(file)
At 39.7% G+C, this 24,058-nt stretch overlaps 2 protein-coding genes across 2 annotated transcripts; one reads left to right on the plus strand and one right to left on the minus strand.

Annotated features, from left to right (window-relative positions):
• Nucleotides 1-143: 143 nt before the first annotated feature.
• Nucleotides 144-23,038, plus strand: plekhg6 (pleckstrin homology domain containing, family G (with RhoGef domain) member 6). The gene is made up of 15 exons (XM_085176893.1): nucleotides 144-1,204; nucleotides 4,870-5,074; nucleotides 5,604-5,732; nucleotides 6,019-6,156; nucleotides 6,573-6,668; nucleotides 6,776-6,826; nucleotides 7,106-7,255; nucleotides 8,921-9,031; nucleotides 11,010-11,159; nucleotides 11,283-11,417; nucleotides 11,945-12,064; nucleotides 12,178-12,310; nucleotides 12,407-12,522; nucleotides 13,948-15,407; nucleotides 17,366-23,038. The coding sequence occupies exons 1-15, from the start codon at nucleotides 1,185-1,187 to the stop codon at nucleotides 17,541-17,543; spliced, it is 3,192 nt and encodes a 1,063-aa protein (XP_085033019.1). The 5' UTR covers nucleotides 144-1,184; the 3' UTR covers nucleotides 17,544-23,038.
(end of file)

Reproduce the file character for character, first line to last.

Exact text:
At 39.7% G+C, this 24,058-nt stretch overlaps 2 protein-coding genes across 2 annotated transcripts; one reads left to right on the plus strand and one right to left on the minus strand.

Annotated features, from left to right (window-relative positions):
• Nucleotides 1-143: 143 nt before the first annotated feature.
• Nucleotides 144-23,038, plus strand: plekhg6 (pleckstrin homology domain containing, family G (with RhoGef domain) member 6). The gene is made up of 15 exons (XM_085176893.1): nucleotides 144-1,204; nucleotides 4,870-5,074; nucleotides 5,604-5,732; nucleotides 6,019-6,156; nucleotides 6,573-6,668; nucleotides 6,776-6,826; nucleotides 7,106-7,255; nucleotides 8,921-9,031; nucleotides 11,010-11,159; nucleotides 11,283-11,417; nucleotides 11,945-12,064; nucleotides 12,178-12,310; nucleotides 12,407-12,522; nucleotides 13,948-15,407; nucleotides 17,366-23,038. The coding sequence occupies exons 1-15, from the start codon at nucleotides 1,185-1,187 to the stop codon at nucleotides 17,541-17,543; spliced, it is 3,192 nt and encodes a 1,063-aa protein (XP_085033019.1). The 5' UTR covers nucleotides 144-1,184; the 3' UTR covers nucleotides 17,544-23,038.